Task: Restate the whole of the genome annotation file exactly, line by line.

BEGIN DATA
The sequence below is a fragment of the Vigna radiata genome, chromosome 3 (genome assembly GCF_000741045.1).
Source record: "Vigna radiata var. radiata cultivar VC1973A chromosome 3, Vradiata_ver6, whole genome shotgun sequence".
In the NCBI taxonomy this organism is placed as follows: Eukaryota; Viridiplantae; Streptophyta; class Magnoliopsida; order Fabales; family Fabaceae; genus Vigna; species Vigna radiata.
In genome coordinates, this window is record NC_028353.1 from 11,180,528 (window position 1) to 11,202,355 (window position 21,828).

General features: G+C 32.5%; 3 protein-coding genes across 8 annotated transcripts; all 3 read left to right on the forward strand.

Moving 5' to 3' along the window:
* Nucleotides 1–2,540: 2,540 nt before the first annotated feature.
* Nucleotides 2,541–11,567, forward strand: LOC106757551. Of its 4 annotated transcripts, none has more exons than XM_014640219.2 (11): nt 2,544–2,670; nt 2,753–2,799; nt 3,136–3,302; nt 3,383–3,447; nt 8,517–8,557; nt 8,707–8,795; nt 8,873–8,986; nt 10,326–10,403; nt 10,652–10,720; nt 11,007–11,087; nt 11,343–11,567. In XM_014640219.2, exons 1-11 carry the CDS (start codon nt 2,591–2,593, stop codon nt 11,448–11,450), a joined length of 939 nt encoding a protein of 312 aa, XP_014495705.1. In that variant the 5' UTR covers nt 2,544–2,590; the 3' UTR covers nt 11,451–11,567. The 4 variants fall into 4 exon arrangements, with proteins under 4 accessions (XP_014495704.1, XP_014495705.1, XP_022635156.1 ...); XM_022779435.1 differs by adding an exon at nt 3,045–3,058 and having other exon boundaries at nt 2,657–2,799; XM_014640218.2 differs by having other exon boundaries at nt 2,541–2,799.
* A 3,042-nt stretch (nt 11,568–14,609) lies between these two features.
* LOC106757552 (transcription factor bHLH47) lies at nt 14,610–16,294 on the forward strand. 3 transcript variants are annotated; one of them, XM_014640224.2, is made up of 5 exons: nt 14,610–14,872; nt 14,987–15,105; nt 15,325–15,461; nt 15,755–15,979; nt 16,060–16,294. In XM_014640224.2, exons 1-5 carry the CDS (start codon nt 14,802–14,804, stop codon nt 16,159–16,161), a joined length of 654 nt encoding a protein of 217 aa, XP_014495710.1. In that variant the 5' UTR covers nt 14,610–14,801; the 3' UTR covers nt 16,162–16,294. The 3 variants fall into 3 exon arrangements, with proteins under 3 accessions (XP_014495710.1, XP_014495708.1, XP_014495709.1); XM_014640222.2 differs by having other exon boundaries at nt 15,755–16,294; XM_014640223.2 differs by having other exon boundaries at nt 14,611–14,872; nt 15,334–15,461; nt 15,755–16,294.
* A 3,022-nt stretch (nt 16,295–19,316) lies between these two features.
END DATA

The sequence below is a fragment of the Vigna radiata genome, chromosome 3 (genome assembly GCF_000741045.1).
Source record: "Vigna radiata var. radiata cultivar VC1973A chromosome 3, Vradiata_ver6, whole genome shotgun sequence".
In the NCBI taxonomy this organism is placed as follows: Eukaryota; Viridiplantae; Streptophyta; class Magnoliopsida; order Fabales; family Fabaceae; genus Vigna; species Vigna radiata.
In genome coordinates, this window is record NC_028353.1 from 11,180,528 (window position 1) to 11,202,355 (window position 21,828).

General features: G+C 32.5%; 3 protein-coding genes across 8 annotated transcripts; all 3 read left to right on the forward strand.

Moving 5' to 3' along the window:
* Nucleotides 1–2,540: 2,540 nt before the first annotated feature.
* Nucleotides 2,541–11,567, forward strand: LOC106757551. Of its 4 annotated transcripts, none has more exons than XM_014640219.2 (11): nt 2,544–2,670; nt 2,753–2,799; nt 3,136–3,302; nt 3,383–3,447; nt 8,517–8,557; nt 8,707–8,795; nt 8,873–8,986; nt 10,326–10,403; nt 10,652–10,720; nt 11,007–11,087; nt 11,343–11,567. In XM_014640219.2, exons 1-11 carry the CDS (start codon nt 2,591–2,593, stop codon nt 11,448–11,450), a joined length of 939 nt encoding a protein of 312 aa, XP_014495705.1. In that variant the 5' UTR covers nt 2,544–2,590; the 3' UTR covers nt 11,451–11,567. The 4 variants fall into 4 exon arrangements, with proteins under 4 accessions (XP_014495704.1, XP_014495705.1, XP_022635156.1 ...); XM_022779435.1 differs by adding an exon at nt 3,045–3,058 and having other exon boundaries at nt 2,657–2,799; XM_014640218.2 differs by having other exon boundaries at nt 2,541–2,799.
* A 3,042-nt stretch (nt 11,568–14,609) lies between these two features.
* LOC106757552 (transcription factor bHLH47) lies at nt 14,610–16,294 on the forward strand. 3 transcript variants are annotated; one of them, XM_014640224.2, is made up of 5 exons: nt 14,610–14,872; nt 14,987–15,105; nt 15,325–15,461; nt 15,755–15,979; nt 16,060–16,294. In XM_014640224.2, exons 1-5 carry the CDS (start codon nt 14,802–14,804, stop codon nt 16,159–16,161), a joined length of 654 nt encoding a protein of 217 aa, XP_014495710.1. In that variant the 5' UTR covers nt 14,610–14,801; the 3' UTR covers nt 16,162–16,294. The 3 variants fall into 3 exon arrangements, with proteins under 3 accessions (XP_014495710.1, XP_014495708.1, XP_014495709.1); XM_014640222.2 differs by having other exon boundaries at nt 15,755–16,294; XM_014640223.2 differs by having other exon boundaries at nt 14,611–14,872; nt 15,334–15,461; nt 15,755–16,294.
* A 3,022-nt stretch (nt 16,295–19,316) lies between these two features.